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Lithology-Based, Sequence Stratigraphic Framework of Lower Cretaceous - Jurassic, Mixed Carbonate-Siliciclastic Sediments, Atlantic Coastal Plain; Analogs for Offshore Exploration along the Eastern United States

Coffey, Brian P.1; Sunde, Richard F.2
1 Carbonate Solutions Inc., Chapel Hill, NC.
2 Earth Sciences, Simon Fraser University, Burnaby, BC, Canada.

A lithology-based sequence stratigraphic framework was developed for the Lower Cretaceous-Upper Jurassic mixed carbonate-siliciclastic sediments of the subsurface Albemarle Basin, eastern North Carolina. These strata comprise the updip equivalents to coeval offshore exploration targets in the adjacent Carolina Trough, so characterization of depositional facies, stacking patterns, and diagenetic modification of the sediments provides valuable insight into the development and distribution of reservoir, seal, and source-prone lithologies offshore. Thin sectioned well cuttings were analyzed to characterize lithology, depositional facies, and diagenetic events, because the study interval is confined to the deep subsurface in a basin lacking core control. Integration of lithologic data with wireline logs, 2D seismic, and biostratigraphic control allowed regional correlation of major transgressive-regressive events between wells, resulting in the generation of a sequence stratigraphic framework for the onshore portion of the basin.

Lower Cretaceous strata are dominated by admixed siliciclastic-carbonate strata that were deposited in a wave-dominated, nearshore setting. Lowermost Cretaceous to Upper Jurassic strata also consist of mixed carbonate-siliciclastic material, but contain a greater proportion of carbonate sands (shoals) and peritidal carbonates that have undergone partial dolomitization. Some of the dolomitized carbonate intervals appear to have moderate liquid hydrocarbon staining of between particle and between-crystal pore spaces in thin section. Comparison of observed facies with cores and wireline logs from the Baltimore Canyon and SE Georgia Embayment confirms that updip sequences consist of upward-shoaling siliciclastic shoreface successions.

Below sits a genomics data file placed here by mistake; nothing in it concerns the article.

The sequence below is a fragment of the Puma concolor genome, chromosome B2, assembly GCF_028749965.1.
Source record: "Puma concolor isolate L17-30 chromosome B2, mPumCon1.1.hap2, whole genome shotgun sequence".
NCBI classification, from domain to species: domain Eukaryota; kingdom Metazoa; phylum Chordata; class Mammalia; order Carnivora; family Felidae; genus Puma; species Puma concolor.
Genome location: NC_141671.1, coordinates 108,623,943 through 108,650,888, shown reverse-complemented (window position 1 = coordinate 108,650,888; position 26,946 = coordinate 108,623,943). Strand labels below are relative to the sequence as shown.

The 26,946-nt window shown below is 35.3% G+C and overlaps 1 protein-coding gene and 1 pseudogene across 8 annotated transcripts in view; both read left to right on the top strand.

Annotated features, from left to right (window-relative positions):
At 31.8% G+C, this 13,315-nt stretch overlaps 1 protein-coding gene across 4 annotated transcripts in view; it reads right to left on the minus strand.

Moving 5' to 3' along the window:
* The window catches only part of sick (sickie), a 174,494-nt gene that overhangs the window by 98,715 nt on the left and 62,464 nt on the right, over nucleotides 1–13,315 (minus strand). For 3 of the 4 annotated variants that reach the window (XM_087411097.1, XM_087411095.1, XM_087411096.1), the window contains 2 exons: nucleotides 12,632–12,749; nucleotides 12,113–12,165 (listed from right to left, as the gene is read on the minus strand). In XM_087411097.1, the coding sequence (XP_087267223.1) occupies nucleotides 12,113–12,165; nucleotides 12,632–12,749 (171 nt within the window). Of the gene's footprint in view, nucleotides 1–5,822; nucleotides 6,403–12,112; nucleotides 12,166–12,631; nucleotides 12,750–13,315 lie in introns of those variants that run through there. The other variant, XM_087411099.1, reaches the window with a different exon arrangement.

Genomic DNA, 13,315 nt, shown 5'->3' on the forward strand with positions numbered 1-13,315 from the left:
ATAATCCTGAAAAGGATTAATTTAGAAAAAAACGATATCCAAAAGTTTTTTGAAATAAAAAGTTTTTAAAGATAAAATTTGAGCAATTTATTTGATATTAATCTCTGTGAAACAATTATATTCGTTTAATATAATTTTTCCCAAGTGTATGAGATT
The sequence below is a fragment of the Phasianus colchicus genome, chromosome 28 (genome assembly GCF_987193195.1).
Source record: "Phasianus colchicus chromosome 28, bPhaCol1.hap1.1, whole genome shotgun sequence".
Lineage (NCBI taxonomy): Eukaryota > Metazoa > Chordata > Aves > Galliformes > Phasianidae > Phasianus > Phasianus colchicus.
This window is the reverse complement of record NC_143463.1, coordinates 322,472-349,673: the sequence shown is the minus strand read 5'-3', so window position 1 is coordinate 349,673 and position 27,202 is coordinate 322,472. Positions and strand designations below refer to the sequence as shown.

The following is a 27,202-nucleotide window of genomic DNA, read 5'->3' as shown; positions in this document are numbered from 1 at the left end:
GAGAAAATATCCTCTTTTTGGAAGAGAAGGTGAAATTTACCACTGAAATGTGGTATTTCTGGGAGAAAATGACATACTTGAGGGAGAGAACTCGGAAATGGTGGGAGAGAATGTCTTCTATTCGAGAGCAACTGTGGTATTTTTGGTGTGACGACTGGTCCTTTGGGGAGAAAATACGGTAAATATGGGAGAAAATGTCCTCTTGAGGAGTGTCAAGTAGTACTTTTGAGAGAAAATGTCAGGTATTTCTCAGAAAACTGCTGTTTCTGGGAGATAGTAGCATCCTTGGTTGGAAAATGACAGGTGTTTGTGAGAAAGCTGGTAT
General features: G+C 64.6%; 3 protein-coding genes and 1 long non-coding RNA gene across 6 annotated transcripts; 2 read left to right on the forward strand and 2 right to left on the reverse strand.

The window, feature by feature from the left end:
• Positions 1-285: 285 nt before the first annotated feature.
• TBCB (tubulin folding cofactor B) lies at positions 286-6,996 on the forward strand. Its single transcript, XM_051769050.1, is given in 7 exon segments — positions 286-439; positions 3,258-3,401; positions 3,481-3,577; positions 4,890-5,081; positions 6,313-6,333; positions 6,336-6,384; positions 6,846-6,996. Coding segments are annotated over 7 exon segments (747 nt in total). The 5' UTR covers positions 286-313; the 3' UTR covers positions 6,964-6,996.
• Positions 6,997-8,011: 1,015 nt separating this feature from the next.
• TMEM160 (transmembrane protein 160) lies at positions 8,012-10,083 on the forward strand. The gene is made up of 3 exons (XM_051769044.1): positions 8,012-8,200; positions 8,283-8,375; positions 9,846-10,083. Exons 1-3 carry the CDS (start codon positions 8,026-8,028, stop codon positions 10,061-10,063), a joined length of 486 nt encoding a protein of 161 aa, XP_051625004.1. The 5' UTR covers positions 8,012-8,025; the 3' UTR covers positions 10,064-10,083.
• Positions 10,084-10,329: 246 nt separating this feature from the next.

Basin-scale depositional trends in the Lower Cretaceous (Aptian-Albian) interval indicate greater accumulation of carbonate facies in the southern portion of the Albemarle Basin, with increased fine siliciclastic material to the north. This trend may reflect a major siliciclastic point-source in the vicinity of the ancestral Chesapeake region; regional analysis of samples from the Lowermost Cretaceous-Upper Jurassic interval has not been completed. The depositional models generated provide insight into the facies and reservoir properties in coeval offshore units comprising frontier exploration targets along the Western Atlantic margin of the U.S. and Canada.

 

AAPG Search and Discovery Article #90090©2009 AAPG Annual Convention and Exhibition, Denver, Colorado, June 7-10, 2009